Pennsylvania Lt. Gov. John Fetterman, the Democratic nominee in the state’s high-profile U.S. Senate contest, on Wednesday said he’ll debate Republican rival Mehmet Oz after a Pennsylvania newspaper questioned if he was not fit enough for office.
Fetterman has previously said he would not take part in a suggested early September debate, citing his ongoing recovery from a stroke in May and offense at a statement by Oz’s campaign which, in an apparent mocking tone, alluded to the Democrat’s health.
Oz’s campaign offered to make concessions for Fetterman in a bid to entice him to agree to a debate, among which included allowing him to read from notes, have extra time, and have standby medical help.
“We’re absolutely going to debate Dr. Oz, and that was really always our intent to do that. It was just simply only ever been about addressing some of the lingering issues of the stroke, the auditory processing, and we’re going to be able to work that out,” Fetterman said in an exclusive interview with Politico.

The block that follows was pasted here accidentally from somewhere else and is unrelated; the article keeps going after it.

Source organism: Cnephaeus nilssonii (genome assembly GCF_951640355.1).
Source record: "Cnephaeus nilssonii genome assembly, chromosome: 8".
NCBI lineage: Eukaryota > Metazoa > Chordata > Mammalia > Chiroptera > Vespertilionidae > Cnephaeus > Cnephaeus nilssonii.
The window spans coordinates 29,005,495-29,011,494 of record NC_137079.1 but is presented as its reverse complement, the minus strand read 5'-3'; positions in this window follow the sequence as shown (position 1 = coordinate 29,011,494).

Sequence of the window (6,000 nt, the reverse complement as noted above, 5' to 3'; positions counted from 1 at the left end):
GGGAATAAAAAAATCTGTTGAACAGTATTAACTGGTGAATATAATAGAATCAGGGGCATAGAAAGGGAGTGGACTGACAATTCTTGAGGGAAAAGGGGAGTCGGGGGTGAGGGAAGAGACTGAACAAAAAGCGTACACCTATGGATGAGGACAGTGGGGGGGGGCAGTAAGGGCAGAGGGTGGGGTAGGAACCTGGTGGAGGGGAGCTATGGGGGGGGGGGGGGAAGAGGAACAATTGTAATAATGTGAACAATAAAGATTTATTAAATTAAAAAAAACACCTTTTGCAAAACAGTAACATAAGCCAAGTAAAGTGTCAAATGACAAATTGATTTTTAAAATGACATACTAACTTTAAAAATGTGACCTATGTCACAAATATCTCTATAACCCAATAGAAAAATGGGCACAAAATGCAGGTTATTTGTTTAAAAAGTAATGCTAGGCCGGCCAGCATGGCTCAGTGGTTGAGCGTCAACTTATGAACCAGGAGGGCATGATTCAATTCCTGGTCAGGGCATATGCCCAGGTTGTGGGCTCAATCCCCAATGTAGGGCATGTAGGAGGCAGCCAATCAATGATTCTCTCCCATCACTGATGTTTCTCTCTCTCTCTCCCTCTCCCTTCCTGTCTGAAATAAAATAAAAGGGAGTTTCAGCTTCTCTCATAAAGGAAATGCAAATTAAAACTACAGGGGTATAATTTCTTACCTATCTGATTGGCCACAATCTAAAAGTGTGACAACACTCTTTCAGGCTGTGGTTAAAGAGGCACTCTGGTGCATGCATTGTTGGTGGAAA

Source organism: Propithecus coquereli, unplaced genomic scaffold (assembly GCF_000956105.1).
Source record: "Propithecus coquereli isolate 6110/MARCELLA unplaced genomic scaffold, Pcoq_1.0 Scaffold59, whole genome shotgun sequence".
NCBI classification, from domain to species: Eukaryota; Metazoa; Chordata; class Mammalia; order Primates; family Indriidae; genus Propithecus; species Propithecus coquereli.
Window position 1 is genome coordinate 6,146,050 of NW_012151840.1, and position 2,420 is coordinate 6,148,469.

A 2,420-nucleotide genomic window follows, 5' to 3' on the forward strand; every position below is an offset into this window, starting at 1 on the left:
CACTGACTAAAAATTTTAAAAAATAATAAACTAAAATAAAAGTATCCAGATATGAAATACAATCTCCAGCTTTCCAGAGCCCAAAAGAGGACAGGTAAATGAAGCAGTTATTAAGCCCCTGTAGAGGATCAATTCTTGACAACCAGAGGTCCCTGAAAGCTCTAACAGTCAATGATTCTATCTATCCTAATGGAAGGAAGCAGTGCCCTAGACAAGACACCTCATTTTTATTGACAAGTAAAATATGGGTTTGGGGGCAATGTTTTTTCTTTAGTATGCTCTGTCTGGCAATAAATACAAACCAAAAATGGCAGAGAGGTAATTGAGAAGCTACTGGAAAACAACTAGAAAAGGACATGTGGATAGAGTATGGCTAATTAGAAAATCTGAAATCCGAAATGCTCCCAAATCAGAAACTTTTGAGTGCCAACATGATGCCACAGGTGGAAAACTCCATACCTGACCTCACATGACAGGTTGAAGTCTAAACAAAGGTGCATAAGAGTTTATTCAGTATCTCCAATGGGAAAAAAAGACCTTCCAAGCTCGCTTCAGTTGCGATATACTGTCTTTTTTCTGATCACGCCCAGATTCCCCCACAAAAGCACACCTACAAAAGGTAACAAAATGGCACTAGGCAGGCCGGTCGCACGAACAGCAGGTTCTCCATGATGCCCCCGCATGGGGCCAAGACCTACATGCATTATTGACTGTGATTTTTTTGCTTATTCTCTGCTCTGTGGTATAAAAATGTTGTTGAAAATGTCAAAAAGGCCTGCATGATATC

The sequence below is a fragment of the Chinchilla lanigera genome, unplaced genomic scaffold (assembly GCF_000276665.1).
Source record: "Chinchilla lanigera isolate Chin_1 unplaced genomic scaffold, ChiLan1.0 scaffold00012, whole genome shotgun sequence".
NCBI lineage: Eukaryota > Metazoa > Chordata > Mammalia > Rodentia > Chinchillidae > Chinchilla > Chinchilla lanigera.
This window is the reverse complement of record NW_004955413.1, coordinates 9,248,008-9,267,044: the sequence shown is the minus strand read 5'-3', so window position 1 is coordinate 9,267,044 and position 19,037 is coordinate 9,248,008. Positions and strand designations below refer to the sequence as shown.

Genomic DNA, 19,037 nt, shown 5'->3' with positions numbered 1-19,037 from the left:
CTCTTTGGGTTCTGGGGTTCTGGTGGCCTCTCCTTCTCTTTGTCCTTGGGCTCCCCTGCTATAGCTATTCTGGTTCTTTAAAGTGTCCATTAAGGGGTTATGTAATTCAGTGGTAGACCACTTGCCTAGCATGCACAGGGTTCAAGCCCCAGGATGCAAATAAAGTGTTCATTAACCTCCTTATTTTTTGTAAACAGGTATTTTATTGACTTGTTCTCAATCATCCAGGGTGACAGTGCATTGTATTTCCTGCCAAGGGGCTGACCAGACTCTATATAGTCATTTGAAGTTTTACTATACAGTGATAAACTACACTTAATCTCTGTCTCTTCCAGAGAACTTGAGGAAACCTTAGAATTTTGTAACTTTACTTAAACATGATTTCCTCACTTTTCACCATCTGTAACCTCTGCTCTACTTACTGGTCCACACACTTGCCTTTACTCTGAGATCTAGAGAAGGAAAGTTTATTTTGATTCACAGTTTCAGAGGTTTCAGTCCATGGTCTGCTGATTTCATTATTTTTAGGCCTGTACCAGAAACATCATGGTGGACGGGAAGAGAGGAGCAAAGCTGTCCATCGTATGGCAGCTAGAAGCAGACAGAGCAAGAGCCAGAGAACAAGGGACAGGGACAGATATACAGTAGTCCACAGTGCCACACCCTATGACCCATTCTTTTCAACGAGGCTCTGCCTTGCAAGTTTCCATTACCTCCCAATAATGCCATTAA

Fetterman noted that his team was “exploring” using closed captioning to aid his hearing, which has been a recurring issue since he rejoined the campaign trail in August after his stroke in May.
“I have every ability to talk about all of these issues and have a full debate. And that’s really just the one lingering issue of the stroke—that some of my hearing was damaged a little bit, but it’s continuing to get better and better and better every day.”
Newspaper Editorial Questions Fetterman’s Ability to Serve as a US Senator
The Pittsburg Post-Gazzette on Tuesday noted that a live debate would “assure” voters that Fetterman is “up to the job.”
The newspaper’s editorial board suggested the Democrat’s campaign has been “optimistic” about the U.S. Senate candidate’s recovery from his stroke in May.